Colors of American Shorthair Cats

by Nicholas DeMarino, Demand Media
    American shorthair cats reflect a wide spectrum of colors.

    American shorthair cats reflect a wide spectrum of colors.

    American shorthair cats come in more than 80 colors and patterns. There are multiple variables in cat-coat genetics, some of which are gender specific. In general, female cats have more fur variations than their male counterparts. Silver tabbies are the most well-known American shorthair variety.

    Familiarity Breeds Color Content

    The Cat Fanciers' Association first recognized the American shorthair cat as one of its first five-registered breeds in 1906. They were called domestic shorthairs until they were distinguished as American shorthairs in1966.
    The ancestors of the American shorthair were probably domestic European cats, who dispersed across the New World after earning their keep as rat assassins aboard ships in the 18th century.
    The breed has a large palette of coat colors and patterns -- more than 80 varieties total -- but American shorthairs share other characteristics. They have well-balanced physiques, robust health and quiet, amenable dispositions.

    The Color

    Despite their diversity, multiple cat fancier groups and breeders distinguish the silver classic tabby as the the most well-known variety of American shorthairs. Many others are bred for dramatic contrasting patterns with painted faces.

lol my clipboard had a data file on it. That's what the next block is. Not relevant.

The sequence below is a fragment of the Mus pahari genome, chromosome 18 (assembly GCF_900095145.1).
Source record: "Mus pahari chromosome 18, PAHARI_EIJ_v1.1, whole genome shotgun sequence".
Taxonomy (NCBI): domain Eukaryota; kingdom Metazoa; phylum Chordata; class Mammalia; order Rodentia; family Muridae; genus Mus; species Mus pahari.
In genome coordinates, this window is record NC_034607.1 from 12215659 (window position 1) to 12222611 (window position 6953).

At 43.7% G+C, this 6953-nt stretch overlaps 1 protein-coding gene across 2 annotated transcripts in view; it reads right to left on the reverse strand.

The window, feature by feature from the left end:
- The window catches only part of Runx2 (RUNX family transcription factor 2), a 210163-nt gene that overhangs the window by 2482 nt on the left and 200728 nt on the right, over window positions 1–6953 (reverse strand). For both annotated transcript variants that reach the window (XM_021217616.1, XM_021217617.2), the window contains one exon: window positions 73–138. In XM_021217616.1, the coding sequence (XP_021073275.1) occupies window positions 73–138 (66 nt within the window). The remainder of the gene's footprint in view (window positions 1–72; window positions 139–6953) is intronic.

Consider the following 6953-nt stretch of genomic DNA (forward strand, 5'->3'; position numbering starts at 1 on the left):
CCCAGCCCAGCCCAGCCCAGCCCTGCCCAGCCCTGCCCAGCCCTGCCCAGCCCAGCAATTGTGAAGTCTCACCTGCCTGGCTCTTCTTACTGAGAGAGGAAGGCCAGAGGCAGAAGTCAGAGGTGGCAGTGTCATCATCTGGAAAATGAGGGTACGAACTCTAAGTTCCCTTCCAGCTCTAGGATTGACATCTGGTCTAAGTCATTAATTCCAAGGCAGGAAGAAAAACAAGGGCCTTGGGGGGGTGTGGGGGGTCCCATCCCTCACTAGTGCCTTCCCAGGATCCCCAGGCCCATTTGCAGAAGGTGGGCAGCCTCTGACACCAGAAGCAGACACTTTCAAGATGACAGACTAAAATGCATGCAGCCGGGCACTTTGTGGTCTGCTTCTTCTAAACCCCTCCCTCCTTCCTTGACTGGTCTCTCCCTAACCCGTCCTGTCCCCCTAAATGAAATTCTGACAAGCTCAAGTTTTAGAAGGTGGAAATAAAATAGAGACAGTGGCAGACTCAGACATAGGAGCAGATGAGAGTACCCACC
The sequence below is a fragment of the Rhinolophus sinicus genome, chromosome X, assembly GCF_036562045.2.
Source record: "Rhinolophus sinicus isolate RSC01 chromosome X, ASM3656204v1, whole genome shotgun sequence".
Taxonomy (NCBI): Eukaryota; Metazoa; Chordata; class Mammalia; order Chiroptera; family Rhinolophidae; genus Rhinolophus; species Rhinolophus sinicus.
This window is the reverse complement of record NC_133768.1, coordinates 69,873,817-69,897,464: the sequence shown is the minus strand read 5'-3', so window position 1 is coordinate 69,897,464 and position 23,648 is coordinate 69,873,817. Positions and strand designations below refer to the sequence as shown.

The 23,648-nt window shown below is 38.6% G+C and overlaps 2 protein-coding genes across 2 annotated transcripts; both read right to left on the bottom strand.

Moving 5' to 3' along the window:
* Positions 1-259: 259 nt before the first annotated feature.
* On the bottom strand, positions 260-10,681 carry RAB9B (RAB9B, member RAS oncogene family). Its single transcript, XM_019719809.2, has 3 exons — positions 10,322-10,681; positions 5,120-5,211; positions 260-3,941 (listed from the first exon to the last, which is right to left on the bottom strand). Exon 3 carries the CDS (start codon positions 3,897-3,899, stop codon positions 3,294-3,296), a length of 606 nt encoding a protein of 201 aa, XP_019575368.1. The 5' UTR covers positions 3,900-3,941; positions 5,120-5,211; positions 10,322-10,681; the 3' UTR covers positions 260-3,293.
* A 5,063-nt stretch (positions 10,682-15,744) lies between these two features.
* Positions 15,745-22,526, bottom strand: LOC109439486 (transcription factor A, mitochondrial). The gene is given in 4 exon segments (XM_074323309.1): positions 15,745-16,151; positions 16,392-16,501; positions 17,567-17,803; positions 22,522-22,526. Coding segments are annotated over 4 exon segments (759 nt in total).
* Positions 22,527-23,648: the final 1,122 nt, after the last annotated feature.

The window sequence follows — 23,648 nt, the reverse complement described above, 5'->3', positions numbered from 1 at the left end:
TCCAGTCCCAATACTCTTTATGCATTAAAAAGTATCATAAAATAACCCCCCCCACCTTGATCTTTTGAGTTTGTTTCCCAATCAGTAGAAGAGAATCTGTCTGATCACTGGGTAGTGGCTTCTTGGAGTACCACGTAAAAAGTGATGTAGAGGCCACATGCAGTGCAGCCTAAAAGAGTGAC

The Cat Fanciers' Association's 2010 breed point sheet for American shorthairs lists 42 broad color classes -- for reference purpose, not show standards -- which play out in twice as many varieties. These broad categories include combinations and variations of whites, blues, blacks, reds, creams, silvers, smokes and browns. Tabby stripping is another significant distinction.

    The Color and the Shape

    An alphabet of genetic variables affects a cat's coat color, American shorthairs included. The genes for orange or black fur and the genes for unpigmented -- aka white -- fur create basic distinctions, while other genes dilute pigmentation. Some genes, for instance, turn orange to cream and black to gray (cat breeders call it blue).
    Other genes affect patterns -- technically, they influence pigment disbursement -- resulting in striped, mottled or solid coats. This is complicated by dominant, recessive and carrier genes, yielding far-flung furs.

    Domestic Affairs

    In some senses, American shorthairs are a rarefied form of their domestic shorthair brethren, the mutts of the cat world.
    A given domestic shorthair may share the characteristics of an American shorthair, but that's no guarantee her offspring will turn out the same. The domestic shorthairs' gene pool is much larger, thus the potential for deviations from the American shorthair archetype is great.
    If you're looking for a purebred American shorthair, make sure it has verifiable lineage papers.

    About the Author

    Nicholas DeMarino is a journalist and former newspaper associate editor and reporter. His work has appeared in "The Arizona Republic," "The Billings Gazette," "San Antonio Current" and in other publications. He holds a master’s degree in journalism from the University of Oregon.

    Photo Credits

    • oriental shorthair cat image by JJAVA from Fotolia.com